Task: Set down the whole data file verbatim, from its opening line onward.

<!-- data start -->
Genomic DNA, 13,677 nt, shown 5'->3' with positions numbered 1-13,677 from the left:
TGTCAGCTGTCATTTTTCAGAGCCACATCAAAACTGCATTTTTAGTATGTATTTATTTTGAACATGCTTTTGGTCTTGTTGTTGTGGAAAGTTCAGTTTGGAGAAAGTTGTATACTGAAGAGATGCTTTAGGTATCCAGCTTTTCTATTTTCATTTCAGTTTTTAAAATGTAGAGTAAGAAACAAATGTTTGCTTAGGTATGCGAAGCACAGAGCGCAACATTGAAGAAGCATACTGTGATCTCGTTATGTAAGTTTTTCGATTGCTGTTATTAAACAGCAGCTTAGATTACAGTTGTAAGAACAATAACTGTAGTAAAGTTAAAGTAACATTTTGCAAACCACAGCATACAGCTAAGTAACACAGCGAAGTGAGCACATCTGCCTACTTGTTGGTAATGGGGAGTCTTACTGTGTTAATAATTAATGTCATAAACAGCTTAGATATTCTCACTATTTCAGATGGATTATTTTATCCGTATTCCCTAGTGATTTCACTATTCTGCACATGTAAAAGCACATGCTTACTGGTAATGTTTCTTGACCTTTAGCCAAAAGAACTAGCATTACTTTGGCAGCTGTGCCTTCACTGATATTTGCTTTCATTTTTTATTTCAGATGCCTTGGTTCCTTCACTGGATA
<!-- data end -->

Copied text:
Genomic DNA, 13,677 nt, shown 5'->3' with positions numbered 1-13,677 from the left:
TGTCAGCTGTCATTTTTCAGAGCCACATCAAAACTGCATTTTTAGTATGTATTTATTTTGAACATGCTTTTGGTCTTGTTGTTGTGGAAAGTTCAGTTTGGAGAAAGTTGTATACTGAAGAGATGCTTTAGGTATCCAGCTTTTCTATTTTCATTTCAGTTTTTAAAATGTAGAGTAAGAAACAAATGTTTGCTTAGGTATGCGAAGCACAGAGCGCAACATTGAAGAAGCATACTGTGATCTCGTTATGTAAGTTTTTCGATTGCTGTTATTAAACAGCAGCTTAGATTACAGTTGTAAGAACAATAACTGTAGTAAAGTTAAAGTAACATTTTGCAAACCACAGCATACAGCTAAGTAACACAGCGAAGTGAGCACATCTGCCTACTTGTTGGTAATGGGGAGTCTTACTGTGTTAATAATTAATGTCATAAACAGCTTAGATATTCTCACTATTTCAGATGGATTATTTTATCCGTATTCCCTAGTGATTTCACTATTCTGCACATGTAAAAGCACATGCTTACTGGTAATGTTTCTTGACCTTTAGCCAAAAGAACTAGCATTACTTTGGCAGCTGTGCCTTCACTGATATTTGCTTTCATTTTTTATTTCAGATGCCTTGGTTCCTTCACTGGATA